Good Sam RV Travel Guide & Campground Directory

How the Weather can Give you a Reputation!

I have a funny camping story I would like to share with you. I am a Retired Navy Boatswains Mate. For those of you who do not know what that is, in the most simplest terms, I was a deck hand and then some. So as you can imagine, spending 20 years in the Navy I spent a great deal of my career watching for changing weather conditions. This is a story of how the weather tricked me into doing one of the most foolish things I have done to date.

My story begins two summers ago in a state park in Michigan.

My family and I were camping in a state park about an hour drive from our home. I own a Starcraft Galaxy pop up camper and have more gear than is really necessary for a great time in the outdoors, but then again who doesn't? We had been there about three or four days and had been having a wonderful time riding our bikes, fishing, making Smores, burnt marshmellows, and pizza sandwiches around the campfire. On our last night there I had made the suggestion that we take down the dining canopy and get it put away as well as all of the other loose gear just so that we wouldn't have to do it in the morning.

As I said earlier, I always keep a very close eye on the weather so that we can take the proper precautions should a bad storm head our way. The forecast was calling for rain the next afternoon and I wanted to make sure that we were not folding our camper in the rain. About 3 a.m. something woke me from a dead sleep. To this day I am not sure what it was that woke me up, but whatever it was has left me labeled from now until eternity. Because it was at that very moment, I decided to grab my phone to check the weather. To my shock there was a very large and very ominous storm lurking out over Lake Michigan just offshore. I laid in bed trying to calculate exactly how much time we had before the storm would be upon us. After several minutes passed I decided that it would be in the best interest for all if I woke everyone up and got them moving. As you can imagine I was not Mr.. Popular at that moment but everyone got up and got dressed with me barking orders the whole time.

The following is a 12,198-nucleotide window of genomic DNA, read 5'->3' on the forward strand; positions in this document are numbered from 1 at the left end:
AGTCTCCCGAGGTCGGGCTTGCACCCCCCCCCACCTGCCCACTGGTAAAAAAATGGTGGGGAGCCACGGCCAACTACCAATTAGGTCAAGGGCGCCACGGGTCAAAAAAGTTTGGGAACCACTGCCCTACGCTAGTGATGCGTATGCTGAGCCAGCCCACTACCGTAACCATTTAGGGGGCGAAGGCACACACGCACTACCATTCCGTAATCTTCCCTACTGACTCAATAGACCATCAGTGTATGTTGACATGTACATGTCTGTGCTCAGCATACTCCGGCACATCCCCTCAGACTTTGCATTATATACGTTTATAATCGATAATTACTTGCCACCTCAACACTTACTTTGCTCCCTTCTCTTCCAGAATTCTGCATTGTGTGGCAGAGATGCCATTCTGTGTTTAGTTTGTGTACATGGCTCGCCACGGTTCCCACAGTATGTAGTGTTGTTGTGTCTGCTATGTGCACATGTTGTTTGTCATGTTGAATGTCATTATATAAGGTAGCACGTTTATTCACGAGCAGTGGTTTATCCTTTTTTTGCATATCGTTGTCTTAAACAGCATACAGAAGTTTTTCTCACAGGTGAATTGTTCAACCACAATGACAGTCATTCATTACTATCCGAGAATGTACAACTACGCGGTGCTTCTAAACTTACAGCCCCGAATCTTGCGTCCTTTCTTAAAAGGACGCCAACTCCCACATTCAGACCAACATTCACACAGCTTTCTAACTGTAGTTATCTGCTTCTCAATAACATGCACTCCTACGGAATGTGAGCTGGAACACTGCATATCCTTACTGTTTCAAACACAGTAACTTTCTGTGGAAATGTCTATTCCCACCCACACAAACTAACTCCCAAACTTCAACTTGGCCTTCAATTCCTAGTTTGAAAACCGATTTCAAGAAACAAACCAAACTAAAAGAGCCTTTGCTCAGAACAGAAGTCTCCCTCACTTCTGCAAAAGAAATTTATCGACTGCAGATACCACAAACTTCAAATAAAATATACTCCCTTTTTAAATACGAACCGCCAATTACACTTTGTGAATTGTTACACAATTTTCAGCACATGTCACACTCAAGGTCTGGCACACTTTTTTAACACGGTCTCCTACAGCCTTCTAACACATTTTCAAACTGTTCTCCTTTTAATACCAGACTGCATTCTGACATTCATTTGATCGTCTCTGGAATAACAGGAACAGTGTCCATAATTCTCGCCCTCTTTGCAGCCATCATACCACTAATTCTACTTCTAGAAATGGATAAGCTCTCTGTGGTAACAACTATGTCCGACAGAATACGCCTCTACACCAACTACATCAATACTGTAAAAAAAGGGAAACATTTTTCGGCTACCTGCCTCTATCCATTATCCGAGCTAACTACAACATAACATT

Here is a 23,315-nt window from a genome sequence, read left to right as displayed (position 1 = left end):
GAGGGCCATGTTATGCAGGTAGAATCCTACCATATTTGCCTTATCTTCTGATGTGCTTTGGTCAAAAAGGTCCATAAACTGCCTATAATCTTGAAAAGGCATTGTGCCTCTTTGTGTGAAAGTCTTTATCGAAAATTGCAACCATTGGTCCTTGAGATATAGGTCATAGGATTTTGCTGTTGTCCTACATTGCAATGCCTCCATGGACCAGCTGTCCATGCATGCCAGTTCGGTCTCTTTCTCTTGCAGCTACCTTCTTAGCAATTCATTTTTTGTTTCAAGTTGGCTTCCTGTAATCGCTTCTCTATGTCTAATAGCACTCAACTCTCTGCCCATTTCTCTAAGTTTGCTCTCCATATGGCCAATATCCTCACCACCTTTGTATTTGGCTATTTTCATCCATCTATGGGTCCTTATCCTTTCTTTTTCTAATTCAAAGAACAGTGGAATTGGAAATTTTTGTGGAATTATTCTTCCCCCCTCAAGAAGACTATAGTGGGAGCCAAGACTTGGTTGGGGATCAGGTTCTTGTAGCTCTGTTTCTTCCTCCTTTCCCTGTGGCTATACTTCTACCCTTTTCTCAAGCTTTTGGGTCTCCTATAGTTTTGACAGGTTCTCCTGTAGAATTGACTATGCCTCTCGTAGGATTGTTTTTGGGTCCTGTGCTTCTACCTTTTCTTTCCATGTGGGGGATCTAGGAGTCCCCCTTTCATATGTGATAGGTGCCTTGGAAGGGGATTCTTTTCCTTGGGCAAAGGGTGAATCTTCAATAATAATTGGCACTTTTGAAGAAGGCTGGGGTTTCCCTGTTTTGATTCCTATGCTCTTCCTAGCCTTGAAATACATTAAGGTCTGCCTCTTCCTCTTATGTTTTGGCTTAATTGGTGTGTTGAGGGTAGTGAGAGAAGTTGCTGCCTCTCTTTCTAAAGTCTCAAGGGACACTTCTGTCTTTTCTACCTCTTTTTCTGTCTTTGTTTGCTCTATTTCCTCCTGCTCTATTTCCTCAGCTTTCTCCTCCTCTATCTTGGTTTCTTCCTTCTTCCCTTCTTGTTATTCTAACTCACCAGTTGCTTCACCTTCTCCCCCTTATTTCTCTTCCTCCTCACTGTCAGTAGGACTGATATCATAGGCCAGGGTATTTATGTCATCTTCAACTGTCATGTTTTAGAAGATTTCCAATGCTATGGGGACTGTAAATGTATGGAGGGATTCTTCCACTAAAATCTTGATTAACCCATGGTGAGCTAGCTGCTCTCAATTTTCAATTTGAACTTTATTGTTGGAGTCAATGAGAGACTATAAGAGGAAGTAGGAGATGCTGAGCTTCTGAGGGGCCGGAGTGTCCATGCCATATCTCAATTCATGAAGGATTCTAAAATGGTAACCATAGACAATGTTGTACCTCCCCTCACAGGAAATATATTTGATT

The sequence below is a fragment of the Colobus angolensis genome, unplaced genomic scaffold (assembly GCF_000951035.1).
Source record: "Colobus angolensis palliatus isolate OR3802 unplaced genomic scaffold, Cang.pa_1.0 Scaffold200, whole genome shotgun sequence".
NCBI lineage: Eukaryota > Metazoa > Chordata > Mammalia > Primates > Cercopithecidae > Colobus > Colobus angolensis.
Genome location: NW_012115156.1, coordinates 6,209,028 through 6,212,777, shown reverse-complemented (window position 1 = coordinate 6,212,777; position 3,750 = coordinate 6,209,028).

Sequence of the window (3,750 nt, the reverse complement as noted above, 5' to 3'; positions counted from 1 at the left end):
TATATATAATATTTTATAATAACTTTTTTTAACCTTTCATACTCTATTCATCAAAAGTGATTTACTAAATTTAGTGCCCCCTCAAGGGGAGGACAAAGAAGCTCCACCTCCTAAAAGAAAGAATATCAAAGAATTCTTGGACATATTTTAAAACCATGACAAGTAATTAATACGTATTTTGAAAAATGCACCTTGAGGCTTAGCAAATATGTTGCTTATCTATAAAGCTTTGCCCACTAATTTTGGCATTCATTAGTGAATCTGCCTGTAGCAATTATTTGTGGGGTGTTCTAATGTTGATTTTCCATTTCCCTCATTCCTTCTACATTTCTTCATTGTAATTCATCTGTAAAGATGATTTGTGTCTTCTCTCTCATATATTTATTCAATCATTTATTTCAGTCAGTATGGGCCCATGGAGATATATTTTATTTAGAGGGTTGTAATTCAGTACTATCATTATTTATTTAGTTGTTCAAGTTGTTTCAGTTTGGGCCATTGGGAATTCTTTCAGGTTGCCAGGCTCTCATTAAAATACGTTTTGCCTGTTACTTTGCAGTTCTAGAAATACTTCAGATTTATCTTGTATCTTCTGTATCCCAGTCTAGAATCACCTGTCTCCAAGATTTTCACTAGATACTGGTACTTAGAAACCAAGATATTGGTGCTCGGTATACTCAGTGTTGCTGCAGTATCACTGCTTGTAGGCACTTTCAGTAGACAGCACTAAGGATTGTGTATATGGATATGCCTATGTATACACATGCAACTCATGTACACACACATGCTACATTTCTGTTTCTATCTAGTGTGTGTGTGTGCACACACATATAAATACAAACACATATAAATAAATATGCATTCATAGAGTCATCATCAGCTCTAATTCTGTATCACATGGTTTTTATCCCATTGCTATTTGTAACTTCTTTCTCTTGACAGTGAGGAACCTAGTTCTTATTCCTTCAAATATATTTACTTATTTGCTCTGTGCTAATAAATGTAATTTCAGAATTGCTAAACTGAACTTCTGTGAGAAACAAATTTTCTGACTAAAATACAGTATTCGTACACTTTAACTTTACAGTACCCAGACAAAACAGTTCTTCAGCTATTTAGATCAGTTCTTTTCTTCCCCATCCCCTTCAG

Each person had a pre-determined job that they had to do and we went right to it. We had all of the gear stored, bunks pushed in and the top down in just a hair over 35 minutes. I was amazed that were able to get all of that done so quickly. It usually takes an hour or more to get everything stowed. Within 45 minutes we were piled into our truck and leaving the campground. All the way home I kept thinking how glad I was to make the decision to get out of there before the storm hit. I kept expecting to run into that storm as we were driving but to my dismay, nothing, not even a single drop of rain hit the windshield.

We arrived home about an hour later and still no rain. I decided to leave the camper hooked up to my truck and head into the house. We were all so tired from the rushed exit from the campground that we just went back to bed. I woke a few hours later, got up and went outside to look around, still... no rain! I went back into the house and once again, checked the weather. That huge, ominous rain cloud was gone, it simply vanished. Not a single drop of rain had fallen anywhere on dry land. The storm just evaporated as it approached the shoreline and I was left with egg on my face. As it turned out, no rain fell the entire day.

My entire family was upset with the situation. We missed out on our last day of breakfast cooked over the campfire, the last day of relaxation in the campground. After a few hours we went out and got the camper unpacked and cleaned up for our next trip. When we went back to work a day later everyone was asking how our trip had been. My wife, still feeling a little tired, told the story of how I woke everyone up at 3 a.m. for the emergency evacuation due to a storm that never materialized. Most people have forgotten the tale, except one. She teases me about from time to time. She'll tell me about how she and her family goes camping, and how they slept all the way through till morning without a 3 a.m. speed drill to stow and go.

There is a saying around these parts, "If you live in Michigan and don't like the weather, wait five minutes it'll change". I guess there is more truth to that than I realized. Since that trip I still watch the weather, but now I wait a while before sounding the panic alarm. So far it has worked out well.

Kevin Wethy, Howard City, Michigan

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